His attack on 'amphibious man', fuelled by irrational fear, is the complete antithesis of Elisa’s approach. From the very first, even when the creature lashes out at her from behind the glass of his tank, she doesn’t seem to have the slightest fear—which is rather surprising, really. They have things in common, and with boiled eggs and a bit of jazz from Glenn Miller, she brings him round.

The Shape of Water becomes a love story that transcends difference, and we are all in raptures over the gorgeous monster from the deep. Glorious to look at and experience as an integrated sensory experience, the film leaves behind an afterglow, even if the good and evil binaries of the fairy tale leave little to mull over after the closing credits. It’s all about feeling, and is a swooning, romantic experience that is rarely seen on screen.

Although del Toro does not let us off entirely lightly in the few moments of savage violence here, it is only as a brief interlude. There is wit and humour and other means of seduction to show that this master of gothic horror and dark fantasy, who cut his directorial teeth on monster movies, knows exactly how to keep his audiences under his spell.

Rated R, 2 hours 3 mins
4.5 Stars

Also published on Jane's blog and broadcast on ArtSound FM 92.7

Monday, January 22, 2018

My Urrwai - Sydney Festival at Belvoir

My Urrwai created and performed by Ghenoa Gela.  Belvoir and Performing Lines in association with Ilbijerri Theatre Company and Sydney Festival, at Belvoir Downstairs, January 20 – February 4, 2018.

Director – Rachael Maza
Dramaturg & Movement Consultant – Kate Champion
Set & Costume Designer – Michael Hankin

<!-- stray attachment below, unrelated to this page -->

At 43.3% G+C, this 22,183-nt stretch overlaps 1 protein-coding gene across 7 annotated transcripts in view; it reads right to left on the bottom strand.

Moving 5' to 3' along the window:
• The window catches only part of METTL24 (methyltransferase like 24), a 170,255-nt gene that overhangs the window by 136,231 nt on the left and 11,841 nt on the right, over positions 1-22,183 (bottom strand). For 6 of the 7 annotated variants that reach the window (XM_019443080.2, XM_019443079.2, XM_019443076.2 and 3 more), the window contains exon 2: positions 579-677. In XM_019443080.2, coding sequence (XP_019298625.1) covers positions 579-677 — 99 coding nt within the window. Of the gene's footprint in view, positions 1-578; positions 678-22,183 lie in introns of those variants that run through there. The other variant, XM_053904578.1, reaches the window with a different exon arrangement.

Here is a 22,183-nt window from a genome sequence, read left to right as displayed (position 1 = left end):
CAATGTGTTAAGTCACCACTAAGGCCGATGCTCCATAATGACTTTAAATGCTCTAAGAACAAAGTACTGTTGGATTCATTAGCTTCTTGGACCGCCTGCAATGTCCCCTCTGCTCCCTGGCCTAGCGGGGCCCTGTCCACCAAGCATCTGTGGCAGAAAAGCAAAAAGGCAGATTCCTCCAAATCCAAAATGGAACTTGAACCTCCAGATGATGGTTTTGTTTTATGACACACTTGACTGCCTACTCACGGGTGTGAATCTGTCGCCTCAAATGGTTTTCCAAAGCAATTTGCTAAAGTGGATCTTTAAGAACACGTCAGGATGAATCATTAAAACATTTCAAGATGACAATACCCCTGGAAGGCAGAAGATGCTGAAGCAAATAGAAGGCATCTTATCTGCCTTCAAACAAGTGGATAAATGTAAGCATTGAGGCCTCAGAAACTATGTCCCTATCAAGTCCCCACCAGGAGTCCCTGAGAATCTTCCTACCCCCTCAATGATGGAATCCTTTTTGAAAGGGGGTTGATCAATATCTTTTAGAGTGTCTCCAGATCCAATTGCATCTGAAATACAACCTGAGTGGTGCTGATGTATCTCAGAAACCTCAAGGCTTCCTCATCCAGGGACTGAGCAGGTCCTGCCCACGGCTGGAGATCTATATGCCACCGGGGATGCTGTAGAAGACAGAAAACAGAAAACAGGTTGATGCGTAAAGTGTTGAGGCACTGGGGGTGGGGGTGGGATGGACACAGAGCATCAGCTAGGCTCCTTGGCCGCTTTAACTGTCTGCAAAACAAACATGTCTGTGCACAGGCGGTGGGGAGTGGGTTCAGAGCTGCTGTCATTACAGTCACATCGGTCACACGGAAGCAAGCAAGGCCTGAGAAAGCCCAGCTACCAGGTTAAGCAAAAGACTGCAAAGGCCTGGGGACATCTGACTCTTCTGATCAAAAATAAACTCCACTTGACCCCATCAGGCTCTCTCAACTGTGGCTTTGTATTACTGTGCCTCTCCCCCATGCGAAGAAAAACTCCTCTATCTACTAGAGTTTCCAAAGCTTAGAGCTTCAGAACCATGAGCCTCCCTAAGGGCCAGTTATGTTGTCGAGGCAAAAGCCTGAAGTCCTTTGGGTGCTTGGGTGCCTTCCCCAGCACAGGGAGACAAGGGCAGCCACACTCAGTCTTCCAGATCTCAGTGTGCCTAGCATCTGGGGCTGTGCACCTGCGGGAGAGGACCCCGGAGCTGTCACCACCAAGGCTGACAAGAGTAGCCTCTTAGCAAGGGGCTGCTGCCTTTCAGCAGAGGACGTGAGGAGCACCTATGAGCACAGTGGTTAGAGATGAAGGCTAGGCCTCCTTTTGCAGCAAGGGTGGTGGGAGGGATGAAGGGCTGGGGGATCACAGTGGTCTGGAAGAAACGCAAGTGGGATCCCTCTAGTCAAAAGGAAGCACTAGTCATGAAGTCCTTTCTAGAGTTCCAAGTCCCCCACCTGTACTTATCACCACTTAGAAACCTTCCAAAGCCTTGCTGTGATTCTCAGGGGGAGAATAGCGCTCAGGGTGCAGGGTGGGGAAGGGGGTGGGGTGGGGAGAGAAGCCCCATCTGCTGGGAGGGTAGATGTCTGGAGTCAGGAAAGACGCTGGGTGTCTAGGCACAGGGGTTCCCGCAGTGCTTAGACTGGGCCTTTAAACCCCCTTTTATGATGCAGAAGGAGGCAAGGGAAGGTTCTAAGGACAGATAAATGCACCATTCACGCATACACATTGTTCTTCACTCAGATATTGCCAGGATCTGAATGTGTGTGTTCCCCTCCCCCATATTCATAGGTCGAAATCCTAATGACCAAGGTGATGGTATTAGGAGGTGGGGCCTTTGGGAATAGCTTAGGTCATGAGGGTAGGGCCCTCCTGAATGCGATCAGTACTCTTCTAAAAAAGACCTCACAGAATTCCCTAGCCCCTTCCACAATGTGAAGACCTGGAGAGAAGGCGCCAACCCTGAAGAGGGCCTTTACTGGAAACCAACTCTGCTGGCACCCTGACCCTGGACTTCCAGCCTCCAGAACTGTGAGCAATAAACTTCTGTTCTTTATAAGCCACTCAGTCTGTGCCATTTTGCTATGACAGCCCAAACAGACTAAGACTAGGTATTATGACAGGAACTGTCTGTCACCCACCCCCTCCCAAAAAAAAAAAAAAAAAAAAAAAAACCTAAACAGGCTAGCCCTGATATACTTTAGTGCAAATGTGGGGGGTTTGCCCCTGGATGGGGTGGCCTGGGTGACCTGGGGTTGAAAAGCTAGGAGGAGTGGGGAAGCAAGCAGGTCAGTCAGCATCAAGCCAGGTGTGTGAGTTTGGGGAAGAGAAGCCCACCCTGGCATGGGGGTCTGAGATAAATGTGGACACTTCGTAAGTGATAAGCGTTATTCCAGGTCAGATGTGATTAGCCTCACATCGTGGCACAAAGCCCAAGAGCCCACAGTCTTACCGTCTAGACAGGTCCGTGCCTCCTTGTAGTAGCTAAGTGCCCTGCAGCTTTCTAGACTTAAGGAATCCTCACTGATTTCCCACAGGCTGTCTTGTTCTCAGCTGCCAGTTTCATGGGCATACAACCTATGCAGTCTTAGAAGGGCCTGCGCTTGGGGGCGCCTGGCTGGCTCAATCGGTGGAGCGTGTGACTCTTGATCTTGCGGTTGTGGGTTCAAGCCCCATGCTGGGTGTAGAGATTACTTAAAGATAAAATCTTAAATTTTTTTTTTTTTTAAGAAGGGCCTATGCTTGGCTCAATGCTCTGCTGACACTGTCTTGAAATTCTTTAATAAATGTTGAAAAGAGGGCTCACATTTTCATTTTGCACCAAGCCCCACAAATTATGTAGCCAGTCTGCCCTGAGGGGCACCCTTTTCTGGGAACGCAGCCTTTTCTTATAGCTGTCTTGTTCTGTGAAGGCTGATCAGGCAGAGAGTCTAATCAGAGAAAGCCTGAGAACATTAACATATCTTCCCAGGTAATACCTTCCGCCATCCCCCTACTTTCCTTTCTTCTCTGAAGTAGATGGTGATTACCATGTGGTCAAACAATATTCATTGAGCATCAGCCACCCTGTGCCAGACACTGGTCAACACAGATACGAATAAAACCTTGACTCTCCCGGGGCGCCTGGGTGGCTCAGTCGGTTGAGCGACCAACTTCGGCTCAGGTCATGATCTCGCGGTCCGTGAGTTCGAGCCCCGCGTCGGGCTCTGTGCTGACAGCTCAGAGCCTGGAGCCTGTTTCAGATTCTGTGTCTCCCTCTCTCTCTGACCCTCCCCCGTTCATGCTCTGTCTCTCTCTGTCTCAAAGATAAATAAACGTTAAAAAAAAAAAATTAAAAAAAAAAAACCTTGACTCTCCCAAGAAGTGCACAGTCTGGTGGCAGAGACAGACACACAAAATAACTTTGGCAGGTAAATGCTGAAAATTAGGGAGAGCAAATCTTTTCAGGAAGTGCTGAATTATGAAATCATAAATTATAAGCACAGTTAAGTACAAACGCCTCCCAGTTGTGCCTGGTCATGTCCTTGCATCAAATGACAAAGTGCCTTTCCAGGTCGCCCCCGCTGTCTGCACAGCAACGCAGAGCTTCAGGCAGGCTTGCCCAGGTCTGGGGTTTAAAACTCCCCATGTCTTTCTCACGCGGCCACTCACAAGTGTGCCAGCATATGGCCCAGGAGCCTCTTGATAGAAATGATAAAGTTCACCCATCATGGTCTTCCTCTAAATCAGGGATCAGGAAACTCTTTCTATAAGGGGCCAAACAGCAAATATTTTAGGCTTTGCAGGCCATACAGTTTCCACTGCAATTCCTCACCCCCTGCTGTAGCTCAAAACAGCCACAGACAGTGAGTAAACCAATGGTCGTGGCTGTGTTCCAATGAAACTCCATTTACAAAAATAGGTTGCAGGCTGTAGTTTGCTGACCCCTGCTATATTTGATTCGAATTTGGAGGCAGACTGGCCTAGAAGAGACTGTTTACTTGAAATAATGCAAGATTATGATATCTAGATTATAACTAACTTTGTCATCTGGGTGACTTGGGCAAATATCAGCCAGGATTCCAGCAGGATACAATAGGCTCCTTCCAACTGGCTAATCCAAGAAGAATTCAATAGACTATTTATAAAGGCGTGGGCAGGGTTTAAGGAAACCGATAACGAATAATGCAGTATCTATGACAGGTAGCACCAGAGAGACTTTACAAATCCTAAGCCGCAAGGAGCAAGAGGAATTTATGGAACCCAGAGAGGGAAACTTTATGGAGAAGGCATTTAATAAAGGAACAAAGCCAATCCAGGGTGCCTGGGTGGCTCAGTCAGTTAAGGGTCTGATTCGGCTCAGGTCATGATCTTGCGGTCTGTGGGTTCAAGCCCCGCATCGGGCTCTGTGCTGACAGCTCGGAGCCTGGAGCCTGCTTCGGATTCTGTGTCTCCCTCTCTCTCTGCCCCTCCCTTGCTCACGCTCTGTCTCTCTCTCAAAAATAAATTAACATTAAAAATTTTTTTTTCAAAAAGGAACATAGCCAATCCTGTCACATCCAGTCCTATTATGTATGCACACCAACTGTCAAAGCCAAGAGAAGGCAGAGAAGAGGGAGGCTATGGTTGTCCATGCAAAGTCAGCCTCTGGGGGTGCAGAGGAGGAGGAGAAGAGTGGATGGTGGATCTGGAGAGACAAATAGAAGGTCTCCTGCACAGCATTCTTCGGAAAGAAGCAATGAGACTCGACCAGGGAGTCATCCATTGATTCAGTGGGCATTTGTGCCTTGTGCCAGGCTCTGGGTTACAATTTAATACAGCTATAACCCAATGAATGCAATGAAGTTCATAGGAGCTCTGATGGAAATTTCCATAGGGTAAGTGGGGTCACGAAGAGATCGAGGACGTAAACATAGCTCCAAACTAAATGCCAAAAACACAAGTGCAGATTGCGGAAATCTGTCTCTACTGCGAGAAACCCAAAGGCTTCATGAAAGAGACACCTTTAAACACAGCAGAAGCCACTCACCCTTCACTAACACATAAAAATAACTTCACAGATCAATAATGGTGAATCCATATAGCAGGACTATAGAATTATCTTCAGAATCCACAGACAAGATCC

Lighting Designer – Niklas Pajanti
Composer – Ania Reynolds

Previewed by Frank McKone
January 19

Performing on stage is always a risk (break a leg!), but the greatest risk – to your sanity, if not in failing your audience – is to turn your own life into a public performance, and then perform it yourself.

For Ghenoa Gela to show the rest of us her personal salvation in re-connecting with her traditional culture is clearly more than a passion.  It’s a necessity as much for her sake as for ours.

Fortunately, for us as well as for her, the family into which she was born in Rockhampton did their best to maintain their previous Torres Strait singing and dance culture from Moa (where Ghenoa's mother grew up in St Paul's Village), and Erub (Darnley Island where her father hails from), despite all the influences from Christianity and economic forces which set aside the past – even on the Islands themselves.

What a revelation it was for Ghenoa to be taken on a visit “home” to Moa, discover the reality of her culture as she nervously performed traditional dance, only to realise that people at home had forgotten the very dances that she had been taught at “home” in Rockhampton.